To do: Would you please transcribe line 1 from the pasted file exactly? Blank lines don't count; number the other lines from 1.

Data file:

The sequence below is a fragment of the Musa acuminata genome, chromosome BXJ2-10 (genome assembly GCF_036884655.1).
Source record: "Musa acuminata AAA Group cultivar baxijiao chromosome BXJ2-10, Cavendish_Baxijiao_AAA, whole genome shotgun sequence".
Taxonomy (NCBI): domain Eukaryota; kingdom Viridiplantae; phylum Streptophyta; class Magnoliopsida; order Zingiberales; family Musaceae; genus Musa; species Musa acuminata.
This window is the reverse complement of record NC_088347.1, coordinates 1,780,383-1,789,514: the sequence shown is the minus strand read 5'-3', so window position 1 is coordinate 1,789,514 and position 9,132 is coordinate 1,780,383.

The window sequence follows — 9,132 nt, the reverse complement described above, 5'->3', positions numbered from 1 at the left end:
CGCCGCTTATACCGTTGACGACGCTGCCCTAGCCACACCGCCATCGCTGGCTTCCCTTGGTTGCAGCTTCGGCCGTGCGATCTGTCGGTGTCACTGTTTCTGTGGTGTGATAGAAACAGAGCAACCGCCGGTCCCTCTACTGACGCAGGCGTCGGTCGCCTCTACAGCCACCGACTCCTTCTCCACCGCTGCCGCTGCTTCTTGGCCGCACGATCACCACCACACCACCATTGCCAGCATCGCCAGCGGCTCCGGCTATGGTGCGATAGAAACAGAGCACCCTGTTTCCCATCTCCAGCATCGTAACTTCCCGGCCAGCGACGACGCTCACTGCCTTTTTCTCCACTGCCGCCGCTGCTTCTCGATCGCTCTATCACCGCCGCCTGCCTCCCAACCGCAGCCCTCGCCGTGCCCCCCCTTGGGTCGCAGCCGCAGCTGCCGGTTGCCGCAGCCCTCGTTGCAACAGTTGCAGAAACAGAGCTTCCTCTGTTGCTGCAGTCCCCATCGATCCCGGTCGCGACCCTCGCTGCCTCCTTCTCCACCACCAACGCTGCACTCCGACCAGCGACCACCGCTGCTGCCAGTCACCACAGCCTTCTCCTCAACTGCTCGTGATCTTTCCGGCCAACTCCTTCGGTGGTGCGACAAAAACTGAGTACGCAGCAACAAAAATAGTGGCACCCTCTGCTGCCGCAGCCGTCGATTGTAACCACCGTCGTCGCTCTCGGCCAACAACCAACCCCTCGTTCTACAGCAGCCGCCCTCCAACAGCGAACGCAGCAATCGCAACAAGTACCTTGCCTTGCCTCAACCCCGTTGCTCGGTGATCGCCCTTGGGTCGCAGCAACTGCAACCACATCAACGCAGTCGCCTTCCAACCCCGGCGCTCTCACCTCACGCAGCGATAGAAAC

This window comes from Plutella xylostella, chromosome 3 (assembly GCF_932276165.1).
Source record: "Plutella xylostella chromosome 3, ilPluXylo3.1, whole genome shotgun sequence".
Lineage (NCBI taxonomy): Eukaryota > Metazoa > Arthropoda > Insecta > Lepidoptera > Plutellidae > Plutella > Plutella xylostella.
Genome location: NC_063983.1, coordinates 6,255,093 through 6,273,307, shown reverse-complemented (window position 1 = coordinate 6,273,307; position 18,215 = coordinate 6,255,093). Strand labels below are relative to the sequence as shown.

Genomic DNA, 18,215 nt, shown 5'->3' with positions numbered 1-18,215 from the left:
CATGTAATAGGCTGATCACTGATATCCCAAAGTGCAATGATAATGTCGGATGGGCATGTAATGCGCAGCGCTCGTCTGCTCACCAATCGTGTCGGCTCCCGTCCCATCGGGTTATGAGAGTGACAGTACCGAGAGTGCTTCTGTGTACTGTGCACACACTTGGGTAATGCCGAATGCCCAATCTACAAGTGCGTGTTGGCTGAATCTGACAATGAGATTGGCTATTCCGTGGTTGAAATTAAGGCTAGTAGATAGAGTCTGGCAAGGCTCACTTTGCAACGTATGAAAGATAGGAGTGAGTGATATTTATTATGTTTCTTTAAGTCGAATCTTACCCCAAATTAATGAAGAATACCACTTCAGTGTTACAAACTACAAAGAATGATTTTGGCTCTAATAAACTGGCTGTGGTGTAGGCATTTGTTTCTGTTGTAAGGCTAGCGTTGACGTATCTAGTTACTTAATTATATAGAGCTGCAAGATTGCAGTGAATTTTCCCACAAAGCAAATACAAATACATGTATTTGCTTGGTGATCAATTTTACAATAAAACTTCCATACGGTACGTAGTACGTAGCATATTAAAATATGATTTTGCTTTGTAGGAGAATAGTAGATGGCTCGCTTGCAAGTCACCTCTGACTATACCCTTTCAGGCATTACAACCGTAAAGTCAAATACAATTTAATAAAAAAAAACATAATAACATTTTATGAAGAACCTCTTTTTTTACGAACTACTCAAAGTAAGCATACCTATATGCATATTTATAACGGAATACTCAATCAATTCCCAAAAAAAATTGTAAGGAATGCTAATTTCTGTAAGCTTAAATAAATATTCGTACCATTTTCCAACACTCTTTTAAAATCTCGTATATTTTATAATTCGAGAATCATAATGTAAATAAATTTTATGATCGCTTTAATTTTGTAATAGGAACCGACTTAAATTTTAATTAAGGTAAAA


The sequence below is a fragment of the Musa acuminata genome, chromosome BXJ2-10 (genome assembly GCF_036884655.1).